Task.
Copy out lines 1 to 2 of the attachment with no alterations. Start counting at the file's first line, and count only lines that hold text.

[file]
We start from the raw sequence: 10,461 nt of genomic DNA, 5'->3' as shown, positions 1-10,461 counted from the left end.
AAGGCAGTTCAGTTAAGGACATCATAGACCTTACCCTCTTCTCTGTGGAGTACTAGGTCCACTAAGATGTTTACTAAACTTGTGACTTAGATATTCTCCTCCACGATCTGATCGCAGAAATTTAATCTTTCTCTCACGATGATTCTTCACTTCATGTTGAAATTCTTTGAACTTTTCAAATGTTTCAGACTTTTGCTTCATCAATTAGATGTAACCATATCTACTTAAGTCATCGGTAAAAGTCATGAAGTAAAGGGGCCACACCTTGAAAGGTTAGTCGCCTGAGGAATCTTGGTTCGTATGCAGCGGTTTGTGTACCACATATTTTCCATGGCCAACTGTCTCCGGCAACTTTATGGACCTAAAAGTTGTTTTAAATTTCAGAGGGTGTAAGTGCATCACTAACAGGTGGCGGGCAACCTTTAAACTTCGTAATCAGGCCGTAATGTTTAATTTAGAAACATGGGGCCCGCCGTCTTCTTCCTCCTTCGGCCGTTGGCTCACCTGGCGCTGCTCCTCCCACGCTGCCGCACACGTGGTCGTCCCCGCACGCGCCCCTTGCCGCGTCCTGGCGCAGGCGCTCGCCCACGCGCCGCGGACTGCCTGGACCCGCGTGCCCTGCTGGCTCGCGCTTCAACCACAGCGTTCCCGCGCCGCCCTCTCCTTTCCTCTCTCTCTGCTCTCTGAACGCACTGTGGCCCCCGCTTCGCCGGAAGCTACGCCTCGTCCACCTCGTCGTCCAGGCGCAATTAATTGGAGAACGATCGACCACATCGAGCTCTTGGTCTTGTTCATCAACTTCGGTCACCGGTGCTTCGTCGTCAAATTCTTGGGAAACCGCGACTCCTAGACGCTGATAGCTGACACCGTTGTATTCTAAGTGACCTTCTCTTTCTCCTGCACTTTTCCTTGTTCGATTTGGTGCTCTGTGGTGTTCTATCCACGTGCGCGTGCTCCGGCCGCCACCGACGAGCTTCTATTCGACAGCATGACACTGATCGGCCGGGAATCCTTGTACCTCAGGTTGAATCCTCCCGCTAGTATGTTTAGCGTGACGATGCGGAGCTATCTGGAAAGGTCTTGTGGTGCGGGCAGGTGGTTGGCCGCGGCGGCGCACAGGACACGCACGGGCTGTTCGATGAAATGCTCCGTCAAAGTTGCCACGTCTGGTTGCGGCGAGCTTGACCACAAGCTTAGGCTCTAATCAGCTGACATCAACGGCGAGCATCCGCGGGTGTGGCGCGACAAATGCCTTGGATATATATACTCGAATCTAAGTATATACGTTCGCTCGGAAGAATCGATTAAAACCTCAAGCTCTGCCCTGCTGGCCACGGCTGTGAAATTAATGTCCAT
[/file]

We start from the raw sequence: 10,461 nt of genomic DNA, 5'->3' as shown, positions 1-10,461 counted from the left end.
AAGGCAGTTCAGTTAAGGACATCATAGACCTTACCCTCTTCTCTGTGGAGTACTAGGTCCACTAAGATGTTTACTAAACTTGTGACTTAGATATTCTCCTCCACGATCTGATCGCAGAAATTTAATCTTTCTCTCACGATGATTCTTCACTTCATGTTGAAATTCTTTGAACTTTTCAAATGTTTCAGACTTTTGCTTCATCAATTAGATGTAACCATATCTACTTAAGTCATCGGTAAAAGTCATGAAGTAAAGGGGCCACACCTTGAAAGGTTAGTCGCCTGAGGAATCTTGGTTCGTATGCAGCGGTTTGTGTACCACATATTTTCCATGGCCAACTGTCTCCGGCAACTTTATGGACCTAAAAGTTGTTTTAAATTTCAGAGGGTGTAAGTGCATCACTAACAGGTGGCGGGCAACCTTTAAACTTCGTAATCAGGCCGTAATGTTTAATTTAGAAACATGGGGCCCGCCGTCTTCTTCCTCCTTCGGCCGTTGGCTCACCTGGCGCTGCTCCTCCCACGCTGCCGCACACGTGGTCGTCCCCGCACGCGCCCCTTGCCGCGTCCTGGCGCAGGCGCTCGCCCACGCGCCGCGGACTGCCTGGACCCGCGTGCCCTGCTGGCTCGCGCTTCAACCACAGCGTTCCCGCGCCGCCCTCTCCTTTCCTCTCTCTCTGCTCTCTGAACGCACTGTGGCCCCCGCTTCGCCGGAAGCTACGCCTCGTCCACCTCGTCGTCCAGGCGCAATTAATTGGAGAACGATCGACCACATCGAGCTCTTGGTCTTGTTCATCAACTTCGGTCACCGGTGCTTCGTCGTCAAATTCTTGGGAAACCGCGACTCCTAGACGCTGATAGCTGACACCGTTGTATTCTAAGTGACCTTCTCTTTCTCCTGCACTTTTCCTTGTTCGATTTGGTGCTCTGTGGTGTTCTATCCACGTGCGCGTGCTCCGGCCGCCACCGACGAGCTTCTATTCGACAGCATGACACTGATCGGCCGGGAATCCTTGTACCTCAGGTTGAATCCTCCCGCTAGTATGTTTAGCGTGACGATGCGGAGCTATCTGGAAAGGTCTTGTGGTGCGGGCAGGTGGTTGGCCGCGGCGGCGCACAGGACACGCACGGGCTGTTCGATGAAATGCTCCGTCAAAGTTGCCACGTCTGGTTGCGGCGAGCTTGACCACAAGCTTAGGCTCTAATCAGCTGACATCAACGGCGAGCATCCGCGGGTGTGGCGCGACAAATGCCTTGGATATATATACTCGAATCTAAGTATATACGTTCGCTCGGAAGAATCGATTAAAACCTCAAGCTCTGCCCTGCTGGCCACGGCTGTGAAATTAATGTCCAT